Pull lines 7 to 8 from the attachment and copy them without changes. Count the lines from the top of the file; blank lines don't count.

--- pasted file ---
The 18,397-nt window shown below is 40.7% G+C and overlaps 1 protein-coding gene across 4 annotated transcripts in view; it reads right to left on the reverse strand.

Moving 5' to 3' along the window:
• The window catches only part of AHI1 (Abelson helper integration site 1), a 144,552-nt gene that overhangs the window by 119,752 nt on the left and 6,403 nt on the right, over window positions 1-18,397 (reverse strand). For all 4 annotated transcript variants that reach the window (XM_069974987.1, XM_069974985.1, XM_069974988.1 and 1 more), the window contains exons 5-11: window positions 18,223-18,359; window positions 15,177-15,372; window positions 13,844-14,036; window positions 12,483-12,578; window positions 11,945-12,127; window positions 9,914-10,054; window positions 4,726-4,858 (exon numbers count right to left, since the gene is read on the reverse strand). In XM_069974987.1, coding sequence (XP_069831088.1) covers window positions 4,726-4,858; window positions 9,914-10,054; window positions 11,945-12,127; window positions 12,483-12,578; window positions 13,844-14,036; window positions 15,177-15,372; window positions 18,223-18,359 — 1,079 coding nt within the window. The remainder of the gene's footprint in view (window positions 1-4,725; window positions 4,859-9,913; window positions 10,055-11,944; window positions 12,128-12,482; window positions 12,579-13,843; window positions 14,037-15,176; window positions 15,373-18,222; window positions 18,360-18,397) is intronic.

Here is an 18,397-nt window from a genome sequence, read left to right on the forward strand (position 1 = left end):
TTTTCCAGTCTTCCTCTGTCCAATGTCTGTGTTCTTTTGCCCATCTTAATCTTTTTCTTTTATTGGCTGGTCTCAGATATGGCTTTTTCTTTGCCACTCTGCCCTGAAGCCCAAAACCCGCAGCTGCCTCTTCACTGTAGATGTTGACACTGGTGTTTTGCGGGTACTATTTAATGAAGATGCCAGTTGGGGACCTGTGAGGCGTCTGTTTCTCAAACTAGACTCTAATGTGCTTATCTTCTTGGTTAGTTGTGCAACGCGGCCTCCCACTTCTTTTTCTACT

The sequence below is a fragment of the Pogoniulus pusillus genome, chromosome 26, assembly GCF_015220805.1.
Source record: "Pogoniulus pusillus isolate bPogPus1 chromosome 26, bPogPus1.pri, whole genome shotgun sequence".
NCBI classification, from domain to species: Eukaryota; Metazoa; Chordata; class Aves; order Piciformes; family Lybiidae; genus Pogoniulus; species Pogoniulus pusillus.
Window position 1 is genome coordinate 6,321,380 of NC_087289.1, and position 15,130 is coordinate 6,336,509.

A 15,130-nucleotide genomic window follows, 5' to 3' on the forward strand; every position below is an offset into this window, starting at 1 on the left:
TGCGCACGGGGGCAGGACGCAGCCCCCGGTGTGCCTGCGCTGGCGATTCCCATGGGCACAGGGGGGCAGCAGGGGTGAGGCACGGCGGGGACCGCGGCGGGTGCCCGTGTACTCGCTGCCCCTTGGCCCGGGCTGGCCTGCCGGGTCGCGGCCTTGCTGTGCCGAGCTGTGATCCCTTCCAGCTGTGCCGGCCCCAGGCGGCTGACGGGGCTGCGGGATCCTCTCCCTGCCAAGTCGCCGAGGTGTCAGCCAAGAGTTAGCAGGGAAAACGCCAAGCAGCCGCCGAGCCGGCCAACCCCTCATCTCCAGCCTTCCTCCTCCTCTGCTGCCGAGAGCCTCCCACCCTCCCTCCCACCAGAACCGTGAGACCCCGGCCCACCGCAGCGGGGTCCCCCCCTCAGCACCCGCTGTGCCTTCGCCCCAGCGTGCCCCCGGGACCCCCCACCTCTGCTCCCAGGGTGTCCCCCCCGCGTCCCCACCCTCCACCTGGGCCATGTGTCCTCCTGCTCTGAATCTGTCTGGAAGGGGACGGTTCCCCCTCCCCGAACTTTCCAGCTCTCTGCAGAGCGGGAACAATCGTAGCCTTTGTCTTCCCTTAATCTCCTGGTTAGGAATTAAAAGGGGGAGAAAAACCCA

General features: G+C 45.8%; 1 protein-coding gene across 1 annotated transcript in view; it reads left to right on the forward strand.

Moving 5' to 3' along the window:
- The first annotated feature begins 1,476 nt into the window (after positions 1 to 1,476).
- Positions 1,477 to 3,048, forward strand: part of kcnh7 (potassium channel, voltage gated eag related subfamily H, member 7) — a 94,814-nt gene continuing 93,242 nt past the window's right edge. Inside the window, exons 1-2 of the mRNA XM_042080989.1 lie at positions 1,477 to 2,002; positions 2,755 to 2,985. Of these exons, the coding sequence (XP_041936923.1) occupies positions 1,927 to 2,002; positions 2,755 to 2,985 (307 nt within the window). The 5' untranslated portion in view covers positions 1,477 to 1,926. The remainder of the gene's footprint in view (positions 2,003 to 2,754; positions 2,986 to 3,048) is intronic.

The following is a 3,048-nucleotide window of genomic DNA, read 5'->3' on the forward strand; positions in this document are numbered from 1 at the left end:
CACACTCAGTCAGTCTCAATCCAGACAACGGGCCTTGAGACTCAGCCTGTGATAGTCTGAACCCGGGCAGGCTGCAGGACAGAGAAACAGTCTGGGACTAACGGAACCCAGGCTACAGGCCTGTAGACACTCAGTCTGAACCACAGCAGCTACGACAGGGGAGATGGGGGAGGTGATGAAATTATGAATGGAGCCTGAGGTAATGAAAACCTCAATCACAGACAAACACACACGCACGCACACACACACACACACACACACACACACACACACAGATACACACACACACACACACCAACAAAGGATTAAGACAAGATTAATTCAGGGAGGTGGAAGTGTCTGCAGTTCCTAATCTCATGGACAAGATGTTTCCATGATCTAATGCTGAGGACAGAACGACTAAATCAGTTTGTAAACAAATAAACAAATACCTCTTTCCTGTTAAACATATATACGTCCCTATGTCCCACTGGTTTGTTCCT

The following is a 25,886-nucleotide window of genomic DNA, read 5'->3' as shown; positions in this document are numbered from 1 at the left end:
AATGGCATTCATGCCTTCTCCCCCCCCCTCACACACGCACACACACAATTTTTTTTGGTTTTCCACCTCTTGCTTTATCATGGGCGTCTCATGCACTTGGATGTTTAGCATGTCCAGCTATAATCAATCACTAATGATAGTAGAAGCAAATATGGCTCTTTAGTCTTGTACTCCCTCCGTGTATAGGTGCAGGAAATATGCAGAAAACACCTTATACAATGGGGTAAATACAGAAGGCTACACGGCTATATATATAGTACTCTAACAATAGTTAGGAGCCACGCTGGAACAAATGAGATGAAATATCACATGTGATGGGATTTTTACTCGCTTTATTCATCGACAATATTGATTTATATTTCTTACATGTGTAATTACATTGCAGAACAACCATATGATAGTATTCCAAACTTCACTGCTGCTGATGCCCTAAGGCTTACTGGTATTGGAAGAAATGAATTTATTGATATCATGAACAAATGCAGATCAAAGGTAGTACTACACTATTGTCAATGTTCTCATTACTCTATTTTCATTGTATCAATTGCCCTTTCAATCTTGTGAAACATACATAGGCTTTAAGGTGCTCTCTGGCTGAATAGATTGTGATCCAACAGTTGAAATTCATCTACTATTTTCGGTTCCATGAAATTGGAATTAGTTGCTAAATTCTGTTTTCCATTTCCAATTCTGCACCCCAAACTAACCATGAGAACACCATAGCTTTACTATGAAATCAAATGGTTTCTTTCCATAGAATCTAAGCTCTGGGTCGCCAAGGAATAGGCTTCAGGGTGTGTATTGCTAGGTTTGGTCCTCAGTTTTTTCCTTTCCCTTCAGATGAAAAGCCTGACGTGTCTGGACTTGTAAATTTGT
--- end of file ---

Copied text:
Source record: "Pogoniulus pusillus isolate bPogPus1 chromosome 26, bPogPus1.pri, whole genome shotgun sequence".
NCBI classification, from domain to species: Eukaryota; Metazoa; Chordata; class Aves; order Piciformes; family Lybiidae; genus Pogoniulus; species Pogoniulus pusillus.